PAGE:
During the two weeks, Republicans have filed lawsuits to disqualify various Democratic nominees in Alabama, California and Ohio. Since the ballots have already been printed, and since these lawsuits could have been filed months ago, it is unlikely that courts will take them seriously. In Alabama, the Republican nominee for Attorney General filed a lawsuit to block counting any votes for four particular Democratic State Senators who failed to file a particular campaign finance report months ago. In California, some Republicans filed a lawsuit to block counting any votes for the Democratic nominee for Attorney General, on the grounds that during part of the past five years, he was only an inactive member of the Bar. And in Ohio, some Republicans filed a lawsuit to disqualify the Democratic nominee for Governor on the grounds that he doesn’t actually live at the address where he is registered to vote.
In California, a lower state court ruled that the case should not be expedited, so it won’t be heard until after the election. In Ohio, the state court of appeals rejected the lawsuit. The Alabama lawsuit has a hearing on October 31.
A national TV show, the Keith Oberman evening news/politics show on MSNBC, conducted a friendly interview of Loretta Nall, Libertarian write-in candidate for Governor of Alabama, on October 25.
A SurveyUSA poll released on October 24 shows these results for US House in Kentucky’s 4th district: Republican incumbent 46%, Democrat 44%, Libertarian 7%, undecided 3%. A similar poll two weeks ago had showed the Libertarian, Brian Houillion, at 6%. Kentucky’s 4th district is along the Ohio River east of Louisville; its largest population centers are the Kentucky suburbs of Cincinnati.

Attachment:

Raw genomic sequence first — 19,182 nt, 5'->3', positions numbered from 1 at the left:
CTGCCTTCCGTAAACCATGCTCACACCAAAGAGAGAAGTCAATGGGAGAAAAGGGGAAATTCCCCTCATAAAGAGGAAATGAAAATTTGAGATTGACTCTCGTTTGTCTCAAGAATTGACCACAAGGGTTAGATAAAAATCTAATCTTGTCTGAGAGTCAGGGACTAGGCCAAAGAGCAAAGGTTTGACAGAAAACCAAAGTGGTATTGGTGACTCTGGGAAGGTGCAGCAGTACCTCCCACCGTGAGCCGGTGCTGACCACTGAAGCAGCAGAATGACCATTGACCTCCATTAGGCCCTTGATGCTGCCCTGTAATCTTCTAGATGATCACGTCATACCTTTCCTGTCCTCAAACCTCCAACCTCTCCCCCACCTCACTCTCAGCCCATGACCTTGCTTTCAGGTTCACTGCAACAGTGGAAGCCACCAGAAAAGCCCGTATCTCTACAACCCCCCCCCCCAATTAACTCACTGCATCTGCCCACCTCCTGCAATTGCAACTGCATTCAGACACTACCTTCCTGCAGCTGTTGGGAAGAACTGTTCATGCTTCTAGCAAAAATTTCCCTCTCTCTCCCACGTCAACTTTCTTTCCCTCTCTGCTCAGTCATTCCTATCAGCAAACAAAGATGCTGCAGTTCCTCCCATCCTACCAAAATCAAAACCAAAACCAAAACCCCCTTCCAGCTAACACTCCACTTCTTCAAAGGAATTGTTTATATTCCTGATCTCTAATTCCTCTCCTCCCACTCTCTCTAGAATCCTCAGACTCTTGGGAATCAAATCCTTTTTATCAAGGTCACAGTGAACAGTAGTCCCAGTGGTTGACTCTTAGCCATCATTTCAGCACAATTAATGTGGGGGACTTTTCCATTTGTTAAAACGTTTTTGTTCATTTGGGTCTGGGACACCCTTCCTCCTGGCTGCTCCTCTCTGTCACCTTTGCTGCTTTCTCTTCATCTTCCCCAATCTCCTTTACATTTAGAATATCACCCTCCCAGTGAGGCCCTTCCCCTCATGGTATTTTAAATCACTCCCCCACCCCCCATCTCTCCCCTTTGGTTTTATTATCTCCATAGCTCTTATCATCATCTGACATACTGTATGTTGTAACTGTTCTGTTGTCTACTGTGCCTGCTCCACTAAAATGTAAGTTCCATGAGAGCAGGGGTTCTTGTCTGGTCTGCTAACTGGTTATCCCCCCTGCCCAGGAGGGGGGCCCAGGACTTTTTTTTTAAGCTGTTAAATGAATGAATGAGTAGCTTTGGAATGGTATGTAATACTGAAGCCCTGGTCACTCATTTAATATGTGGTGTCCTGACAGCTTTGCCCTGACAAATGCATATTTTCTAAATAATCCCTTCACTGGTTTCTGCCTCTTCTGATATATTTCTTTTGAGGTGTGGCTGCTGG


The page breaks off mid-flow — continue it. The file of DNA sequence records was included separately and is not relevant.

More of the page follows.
On October 24, a US District Court invalidated Florida’s law, requiring exit pollsters to remain outside the 100 foot limit at polling places. CBS v Cobb, 06-22463, southern dist.
On October 20, the Detroit News endorsed Libertarian Robert Hutchinson for US House, 7th district. On October 24, the Fort Morgan Times endorsed Reform Party nominee Eric Eidsness for US House, 4th district.
Massachusetts is the only state that automatically prints incumbents first on the ballot. A lawsuit challenging that law, filed in 2004, but dormant since then, is finally coming to life. The case is White v Galvin, Plymouth Co., ca04-427, and it has a status conference in a few weeks.
Also pending is a federal case in Maryland against the Maryland law, putting candidates on the ballot in alphabetical order. It is Schaefer v Lamone, L-06-896.
Both sets of plaintiffs argue that states should use some random procedure to decide order of candidates on the ballot.